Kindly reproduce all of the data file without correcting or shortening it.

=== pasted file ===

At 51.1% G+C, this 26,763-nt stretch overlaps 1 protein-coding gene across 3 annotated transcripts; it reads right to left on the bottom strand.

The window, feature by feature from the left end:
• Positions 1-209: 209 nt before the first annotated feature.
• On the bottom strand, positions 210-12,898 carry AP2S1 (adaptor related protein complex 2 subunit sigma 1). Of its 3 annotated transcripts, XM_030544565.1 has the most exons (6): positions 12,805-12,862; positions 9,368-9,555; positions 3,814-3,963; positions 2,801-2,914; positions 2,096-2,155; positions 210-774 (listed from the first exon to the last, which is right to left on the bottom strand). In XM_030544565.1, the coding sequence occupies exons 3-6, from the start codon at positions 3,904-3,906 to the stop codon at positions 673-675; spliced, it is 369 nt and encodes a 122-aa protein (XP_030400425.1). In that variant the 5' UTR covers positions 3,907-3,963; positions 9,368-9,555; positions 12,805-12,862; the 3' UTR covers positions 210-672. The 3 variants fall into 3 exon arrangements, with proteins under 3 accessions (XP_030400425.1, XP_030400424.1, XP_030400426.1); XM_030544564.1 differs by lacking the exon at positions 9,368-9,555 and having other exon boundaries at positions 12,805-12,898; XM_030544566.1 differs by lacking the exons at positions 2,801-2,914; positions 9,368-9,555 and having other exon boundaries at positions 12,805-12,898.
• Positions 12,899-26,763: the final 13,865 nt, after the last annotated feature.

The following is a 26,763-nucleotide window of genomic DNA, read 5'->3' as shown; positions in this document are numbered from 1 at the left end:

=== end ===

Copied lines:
At 51.1% G+C, this 26,763-nt stretch overlaps 1 protein-coding gene across 3 annotated transcripts; it reads right to left on the bottom strand.

The window, feature by feature from the left end:
• Positions 1-209: 209 nt before the first annotated feature.
• On the bottom strand, positions 210-12,898 carry AP2S1 (adaptor related protein complex 2 subunit sigma 1). Of its 3 annotated transcripts, XM_030544565.1 has the most exons (6): positions 12,805-12,862; positions 9,368-9,555; positions 3,814-3,963; positions 2,801-2,914; positions 2,096-2,155; positions 210-774 (listed from the first exon to the last, which is right to left on the bottom strand). In XM_030544565.1, the coding sequence occupies exons 3-6, from the start codon at positions 3,904-3,906 to the stop codon at positions 673-675; spliced, it is 369 nt and encodes a 122-aa protein (XP_030400425.1). In that variant the 5' UTR covers positions 3,907-3,963; positions 9,368-9,555; positions 12,805-12,862; the 3' UTR covers positions 210-672. The 3 variants fall into 3 exon arrangements, with proteins under 3 accessions (XP_030400425.1, XP_030400424.1, XP_030400426.1); XM_030544564.1 differs by lacking the exon at positions 9,368-9,555 and having other exon boundaries at positions 12,805-12,898; XM_030544566.1 differs by lacking the exons at positions 2,801-2,914; positions 9,368-9,555 and having other exon boundaries at positions 12,805-12,898.
• Positions 12,899-26,763: the final 13,865 nt, after the last annotated feature.

The following is a 26,763-nucleotide window of genomic DNA, read 5'->3' as shown; positions in this document are numbered from 1 at the left end: